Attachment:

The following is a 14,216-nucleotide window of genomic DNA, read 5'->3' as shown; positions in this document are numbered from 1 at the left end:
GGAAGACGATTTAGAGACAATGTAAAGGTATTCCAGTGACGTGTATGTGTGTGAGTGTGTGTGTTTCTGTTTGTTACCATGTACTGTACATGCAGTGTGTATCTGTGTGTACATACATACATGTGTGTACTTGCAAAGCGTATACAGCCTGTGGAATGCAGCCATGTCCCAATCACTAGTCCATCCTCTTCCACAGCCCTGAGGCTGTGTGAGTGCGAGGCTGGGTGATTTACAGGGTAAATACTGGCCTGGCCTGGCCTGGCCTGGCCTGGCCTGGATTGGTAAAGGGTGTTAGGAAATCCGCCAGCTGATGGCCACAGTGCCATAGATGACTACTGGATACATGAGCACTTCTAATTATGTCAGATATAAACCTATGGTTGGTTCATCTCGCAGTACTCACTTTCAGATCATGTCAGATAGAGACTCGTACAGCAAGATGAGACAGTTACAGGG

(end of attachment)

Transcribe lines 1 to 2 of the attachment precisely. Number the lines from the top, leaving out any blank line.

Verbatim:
The following is a 14,216-nucleotide window of genomic DNA, read 5'->3' as shown; positions in this document are numbered from 1 at the left end:
GGAAGACGATTTAGAGACAATGTAAAGGTATTCCAGTGACGTGTATGTGTGTGAGTGTGTGTGTTTCTGTTTGTTACCATGTACTGTACATGCAGTGTGTATCTGTGTGTACATACATACATGTGTGTACTTGCAAAGCGTATACAGCCTGTGGAATGCAGCCATGTCCCAATCACTAGTCCATCCTCTTCCACAGCCCTGAGGCTGTGTGAGTGCGAGGCTGGGTGATTTACAGGGTAAATACTGGCCTGGCCTGGCCTGGCCTGGCCTGGCCTGGATTGGTAAAGGGTGTTAGGAAATCCGCCAGCTGATGGCCACAGTGCCATAGATGACTACTGGATACATGAGCACTTCTAATTATGTCAGATATAAACCTATGGTTGGTTCATCTCGCAGTACTCACTTTCAGATCATGTCAGATAGAGACTCGTACAGCAAGATGAGACAGTTACAGGG